Time & Attendance
By Staff Report
Dec. 28, 2010
Dear Crossing the Threshold:
You will need to begin complying with FMLA as soon as you employ 50 or more people for at least 20 workweeks in the current or preceding calendar year. The law does not state that an organization must have 50 “eligible” employees (as in people who have worked there for 12 months). It states that organizations with 50 or more employees for at least 20 workweeks in the current or preceding calendar year must comply. If you think you will cross that threshold, you should be preparing to comply in advance of the mark.
For starters, you will need to develop your own corporate FMLA policy, taking into consideration such key questions as:
• Will your organization run FMLA, disability and workers’ compensation time concurrently?
• If your organization employs a married couple, will you allow both parents to take 12 weeks off for the birth of a child, or will you mandate that they split the leave time?
You also must develop the needed correspondence for employees who request leave, as employees who have worked for your organization for 12 or more months already are eligible and may begin taking leave.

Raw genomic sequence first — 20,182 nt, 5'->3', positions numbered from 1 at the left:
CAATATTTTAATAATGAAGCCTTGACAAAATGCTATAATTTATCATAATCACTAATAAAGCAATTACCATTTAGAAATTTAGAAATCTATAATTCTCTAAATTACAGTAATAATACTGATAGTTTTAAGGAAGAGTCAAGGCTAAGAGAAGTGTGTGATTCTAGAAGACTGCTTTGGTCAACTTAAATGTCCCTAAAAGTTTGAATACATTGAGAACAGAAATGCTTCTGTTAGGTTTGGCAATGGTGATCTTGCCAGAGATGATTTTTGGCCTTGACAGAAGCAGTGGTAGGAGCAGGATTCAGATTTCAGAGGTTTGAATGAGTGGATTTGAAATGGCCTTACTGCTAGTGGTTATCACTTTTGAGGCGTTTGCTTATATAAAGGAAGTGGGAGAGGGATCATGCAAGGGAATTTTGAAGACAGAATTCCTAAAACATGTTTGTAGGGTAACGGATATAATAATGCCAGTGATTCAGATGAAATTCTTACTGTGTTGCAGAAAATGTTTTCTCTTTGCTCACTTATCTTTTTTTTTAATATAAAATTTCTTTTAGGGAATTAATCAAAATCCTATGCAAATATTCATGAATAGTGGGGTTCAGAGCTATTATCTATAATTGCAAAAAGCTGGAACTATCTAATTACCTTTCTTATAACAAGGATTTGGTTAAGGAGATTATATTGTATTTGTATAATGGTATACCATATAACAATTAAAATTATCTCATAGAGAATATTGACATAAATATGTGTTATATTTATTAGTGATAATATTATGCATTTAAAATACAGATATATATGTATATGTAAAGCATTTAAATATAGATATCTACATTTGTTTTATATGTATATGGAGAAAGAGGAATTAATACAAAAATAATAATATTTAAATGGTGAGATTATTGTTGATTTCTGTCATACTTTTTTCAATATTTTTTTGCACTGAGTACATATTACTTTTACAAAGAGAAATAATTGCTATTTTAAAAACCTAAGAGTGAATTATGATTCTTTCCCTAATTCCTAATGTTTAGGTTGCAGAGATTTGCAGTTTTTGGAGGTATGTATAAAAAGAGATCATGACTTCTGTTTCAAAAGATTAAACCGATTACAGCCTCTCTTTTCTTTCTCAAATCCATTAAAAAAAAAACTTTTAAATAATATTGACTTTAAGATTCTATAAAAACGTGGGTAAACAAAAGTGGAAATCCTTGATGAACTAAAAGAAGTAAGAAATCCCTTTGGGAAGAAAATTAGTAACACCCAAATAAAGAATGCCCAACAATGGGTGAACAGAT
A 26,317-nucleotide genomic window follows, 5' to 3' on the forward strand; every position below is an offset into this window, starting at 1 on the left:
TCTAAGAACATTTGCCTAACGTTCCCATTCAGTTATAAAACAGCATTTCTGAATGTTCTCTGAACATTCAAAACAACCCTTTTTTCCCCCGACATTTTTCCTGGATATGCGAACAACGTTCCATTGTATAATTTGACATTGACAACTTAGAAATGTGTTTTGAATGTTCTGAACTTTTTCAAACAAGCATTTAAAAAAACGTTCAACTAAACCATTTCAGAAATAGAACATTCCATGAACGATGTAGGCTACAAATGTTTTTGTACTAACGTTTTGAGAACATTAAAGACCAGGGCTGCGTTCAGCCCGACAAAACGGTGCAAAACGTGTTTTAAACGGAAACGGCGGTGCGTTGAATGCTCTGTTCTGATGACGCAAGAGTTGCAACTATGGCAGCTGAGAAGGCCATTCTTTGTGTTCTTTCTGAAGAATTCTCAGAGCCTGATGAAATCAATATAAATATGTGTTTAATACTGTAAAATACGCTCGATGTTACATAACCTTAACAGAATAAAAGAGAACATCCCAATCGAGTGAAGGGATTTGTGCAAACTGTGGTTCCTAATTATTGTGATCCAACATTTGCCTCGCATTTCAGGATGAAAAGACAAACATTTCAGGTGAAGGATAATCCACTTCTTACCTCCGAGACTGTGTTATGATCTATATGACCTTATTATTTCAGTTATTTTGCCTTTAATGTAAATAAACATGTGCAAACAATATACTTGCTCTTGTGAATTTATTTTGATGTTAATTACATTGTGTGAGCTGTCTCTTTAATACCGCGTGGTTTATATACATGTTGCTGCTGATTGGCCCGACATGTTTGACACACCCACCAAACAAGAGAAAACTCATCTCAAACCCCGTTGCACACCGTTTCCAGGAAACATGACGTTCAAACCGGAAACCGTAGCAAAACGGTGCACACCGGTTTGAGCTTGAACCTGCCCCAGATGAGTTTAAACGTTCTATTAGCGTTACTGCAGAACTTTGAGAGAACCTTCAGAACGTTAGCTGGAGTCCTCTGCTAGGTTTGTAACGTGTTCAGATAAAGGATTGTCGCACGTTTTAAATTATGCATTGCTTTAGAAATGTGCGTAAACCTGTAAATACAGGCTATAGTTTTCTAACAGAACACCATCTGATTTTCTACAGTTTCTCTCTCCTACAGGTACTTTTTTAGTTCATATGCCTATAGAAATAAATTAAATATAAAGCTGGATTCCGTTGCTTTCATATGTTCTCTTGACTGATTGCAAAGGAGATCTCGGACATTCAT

You can find sample FMLA corporate policies, form letters, medical certification forms, posters and notification language from the Labor Department. The sooner you begin the process, the more prepared you will be to handle FMLA issues that can—and certainly will—arise.
SOURCE: Jim Brown, senior vice president of FMLASource, an affiliate of ComPsych Corp., Chicago
LEARN MORE: Organizations are struggling to adapt to frequent changes to FMLA.
Workforce Management Online, December 2010 — Register Now!
The information contained in this article is intended to provide useful information on the topic covered, but should not be construed as legal advice or a legal opinion. Also remember that state laws may differ from the federal law.
Ask a Question
Dear Workforce Newsletter
Come see what we’re building in the world of predictive employee scheduling, superior labor insights and next-gen employee apps. We’re on a mission to automate workforce management for hourly employees and bring productivity, optimization and engagement to the frontline.
ComplianceMinimum Wage by State in 2023 – All You Need to Know
Summary Twenty-three states and D.C. raised their minimum wage rates in 2023, effective January 1. Thr...
federal law, minimum wage, pay rates, state law, wage law compliance
HR AdministrationIs your employee attendance policy and procedure fit for purpose?
Summary: Lateness and absenteeism are early warning signs of a deteriorating attendance policy. — More ...
compliance, HR technology, human resources
HR AdministrationClawback provisions: A safety net against employee fraud losses
Summary Clawback provisions are usually included as clauses in employee contracts and are used to recou...
clawback provisions, human resources, policy